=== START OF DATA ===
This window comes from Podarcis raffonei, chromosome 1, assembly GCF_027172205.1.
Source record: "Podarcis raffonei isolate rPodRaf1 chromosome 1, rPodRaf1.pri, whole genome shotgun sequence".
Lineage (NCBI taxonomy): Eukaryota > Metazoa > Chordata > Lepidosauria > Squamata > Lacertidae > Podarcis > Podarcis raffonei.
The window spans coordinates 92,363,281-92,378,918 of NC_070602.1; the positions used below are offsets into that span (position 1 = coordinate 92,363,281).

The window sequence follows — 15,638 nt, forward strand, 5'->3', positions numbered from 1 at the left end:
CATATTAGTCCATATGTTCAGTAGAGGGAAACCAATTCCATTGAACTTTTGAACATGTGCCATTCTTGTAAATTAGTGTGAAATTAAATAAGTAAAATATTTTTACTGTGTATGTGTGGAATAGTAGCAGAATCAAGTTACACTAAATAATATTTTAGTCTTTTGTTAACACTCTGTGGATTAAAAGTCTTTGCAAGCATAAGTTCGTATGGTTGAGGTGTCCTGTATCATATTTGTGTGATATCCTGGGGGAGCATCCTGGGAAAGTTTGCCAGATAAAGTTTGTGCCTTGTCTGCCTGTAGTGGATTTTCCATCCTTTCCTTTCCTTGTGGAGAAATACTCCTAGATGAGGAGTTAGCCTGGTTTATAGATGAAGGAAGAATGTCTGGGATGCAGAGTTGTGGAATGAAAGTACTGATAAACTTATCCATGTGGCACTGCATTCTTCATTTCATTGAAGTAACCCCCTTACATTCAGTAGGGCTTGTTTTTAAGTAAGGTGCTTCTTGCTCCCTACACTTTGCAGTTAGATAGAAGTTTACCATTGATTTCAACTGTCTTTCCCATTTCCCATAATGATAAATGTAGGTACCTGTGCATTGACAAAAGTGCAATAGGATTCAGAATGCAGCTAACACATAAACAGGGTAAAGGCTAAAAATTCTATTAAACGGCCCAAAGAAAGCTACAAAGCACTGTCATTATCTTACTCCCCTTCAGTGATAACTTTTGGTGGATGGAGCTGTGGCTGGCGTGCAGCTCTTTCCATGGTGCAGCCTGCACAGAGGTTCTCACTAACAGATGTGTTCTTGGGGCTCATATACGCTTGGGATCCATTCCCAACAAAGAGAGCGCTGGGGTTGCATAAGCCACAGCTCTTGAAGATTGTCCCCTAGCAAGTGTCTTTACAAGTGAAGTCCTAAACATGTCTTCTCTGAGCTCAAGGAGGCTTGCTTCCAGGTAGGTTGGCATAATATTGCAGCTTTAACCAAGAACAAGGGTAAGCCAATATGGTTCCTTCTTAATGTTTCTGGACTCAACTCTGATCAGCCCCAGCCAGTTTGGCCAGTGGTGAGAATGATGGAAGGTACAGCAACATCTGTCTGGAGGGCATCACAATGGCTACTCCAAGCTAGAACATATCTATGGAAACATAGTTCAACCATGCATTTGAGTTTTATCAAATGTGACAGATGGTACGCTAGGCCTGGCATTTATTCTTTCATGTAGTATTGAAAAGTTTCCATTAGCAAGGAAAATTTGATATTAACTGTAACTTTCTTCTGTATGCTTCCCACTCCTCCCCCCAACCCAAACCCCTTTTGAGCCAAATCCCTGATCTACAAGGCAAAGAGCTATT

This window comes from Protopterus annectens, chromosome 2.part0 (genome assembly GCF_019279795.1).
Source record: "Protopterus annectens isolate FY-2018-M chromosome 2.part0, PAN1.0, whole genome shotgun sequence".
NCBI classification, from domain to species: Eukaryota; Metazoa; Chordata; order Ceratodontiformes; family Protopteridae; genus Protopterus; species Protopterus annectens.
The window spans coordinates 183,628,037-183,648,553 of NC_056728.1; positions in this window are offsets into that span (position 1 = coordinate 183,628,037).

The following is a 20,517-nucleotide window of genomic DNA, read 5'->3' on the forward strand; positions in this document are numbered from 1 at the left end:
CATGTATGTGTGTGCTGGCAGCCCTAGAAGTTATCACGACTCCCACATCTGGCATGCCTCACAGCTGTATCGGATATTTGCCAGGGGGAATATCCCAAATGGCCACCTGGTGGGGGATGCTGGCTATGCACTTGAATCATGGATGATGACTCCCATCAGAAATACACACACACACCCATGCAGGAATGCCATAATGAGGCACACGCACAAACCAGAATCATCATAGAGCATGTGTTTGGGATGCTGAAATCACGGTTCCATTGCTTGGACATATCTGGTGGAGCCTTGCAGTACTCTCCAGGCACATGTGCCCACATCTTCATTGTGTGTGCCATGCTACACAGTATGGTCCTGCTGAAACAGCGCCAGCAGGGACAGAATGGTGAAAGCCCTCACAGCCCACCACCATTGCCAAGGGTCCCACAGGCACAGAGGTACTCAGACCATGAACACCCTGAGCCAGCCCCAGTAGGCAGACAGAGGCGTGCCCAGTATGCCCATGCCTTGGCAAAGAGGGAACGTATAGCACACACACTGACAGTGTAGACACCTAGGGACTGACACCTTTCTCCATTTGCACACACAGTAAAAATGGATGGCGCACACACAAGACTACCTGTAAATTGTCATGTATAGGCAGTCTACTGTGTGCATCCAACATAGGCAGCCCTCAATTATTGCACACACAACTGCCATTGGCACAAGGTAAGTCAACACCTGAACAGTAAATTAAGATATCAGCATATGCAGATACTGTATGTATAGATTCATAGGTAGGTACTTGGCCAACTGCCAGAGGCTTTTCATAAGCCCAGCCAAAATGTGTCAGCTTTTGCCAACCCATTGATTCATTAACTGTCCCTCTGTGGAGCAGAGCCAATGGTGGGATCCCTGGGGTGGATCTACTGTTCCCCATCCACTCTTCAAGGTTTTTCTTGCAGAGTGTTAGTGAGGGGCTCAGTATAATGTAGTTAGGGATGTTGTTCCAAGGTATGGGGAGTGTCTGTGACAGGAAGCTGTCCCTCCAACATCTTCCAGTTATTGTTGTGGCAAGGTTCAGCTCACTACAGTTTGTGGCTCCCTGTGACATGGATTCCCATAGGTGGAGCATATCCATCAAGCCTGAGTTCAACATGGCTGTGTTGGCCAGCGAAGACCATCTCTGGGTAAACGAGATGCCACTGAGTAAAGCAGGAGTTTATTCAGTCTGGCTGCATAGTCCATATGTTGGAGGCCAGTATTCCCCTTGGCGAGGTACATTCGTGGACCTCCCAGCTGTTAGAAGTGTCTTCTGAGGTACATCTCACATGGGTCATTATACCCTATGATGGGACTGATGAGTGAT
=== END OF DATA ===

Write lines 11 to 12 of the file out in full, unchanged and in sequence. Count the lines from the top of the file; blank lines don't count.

The following is a 20,517-nucleotide window of genomic DNA, read 5'->3' on the forward strand; positions in this document are numbered from 1 at the left end:
CATGTATGTGTGTGCTGGCAGCCCTAGAAGTTATCACGACTCCCACATCTGGCATGCCTCACAGCTGTATCGGATATTTGCCAGGGGGAATATCCCAAATGGCCACCTGGTGGGGGATGCTGGCTATGCACTTGAATCATGGATGATGACTCCCATCAGAAATACACACACACACCCATGCAGGAATGCCATAATGAGGCACACGCACAAACCAGAATCATCATAGAGCATGTGTTTGGGATGCTGAAATCACGGTTCCATTGCTTGGACATATCTGGTGGAGCCTTGCAGTACTCTCCAGGCACATGTGCCCACATCTTCATTGTGTGTGCCATGCTACACAGTATGGTCCTGCTGAAACAGCGCCAGCAGGGACAGAATGGTGAAAGCCCTCACAGCCCACCACCATTGCCAAGGGTCCCACAGGCACAGAGGTACTCAGACCATGAACACCCTGAGCCAGCCCCAGTAGGCAGACAGAGGCGTGCCCAGTATGCCCATGCCTTGGCAAAGAGGGAACGTATAGCACACACACTGACAGTGTAGACACCTAGGGACTGACACCTTTCTCCATTTGCACACACAGTAAAAATGGATGGCGCACACACAAGACTACCTGTAAATTGTCATGTATAGGCAGTCTACTGTGTGCATCCAACATAGGCAGCCCTCAATTATTGCACACACAACTGCCATTGGCACAAGGTAAGTCAACACCTGAACAGTAAATTAAGATATCAGCATATGCAGATACTGTATGTATAGATTCATAGGTAGGTACTTGGCCAACTGCCAGAGGCTTTTCATAAGCCCAGCCAAAATGTGTCAGCTTTTGCCAACCCATTGATTCATTAACTGTCCCTCTGTGGAGCAGAGCCAATGGTGGGATCCCTGGGGTGGATCTACTGTTCCCCATCCACTCTTCAAGGTTTTTCTTGCAGAGTGTTAGTGAGGGGCTCAGTATAATGTAGTTAGGGATGTTGTTCCAAGGTATGGGGAGTGTCTGTGACAGGAAGCTGTCCCTCCAACATCTTCCAGTTATTGTTGTGGCAAGGTTCAGCTCACTACAGTTTGTGGCTCCCTGTGACATGGATTCCCATAGGTGGAGCATATCCATCAAGCCTGAGTTCAACATGGCTGTGTTGGCCAGCGAAGACCATCTCTGGGTAAACGAGATGCCACTGAGTAAAGCAGGAGTTTATTCAGTCTGGCTGCATAGTCCATATGTTGGAGGCCAGTATTCCCCTTGGCGAGGTACATTCGTGGACCTCCCAGCTGTTAGAAGTGTCTTCTGAGGTACATCTCACATGGGTCATTATACCCTATGATGGGACTGATGAGTGAT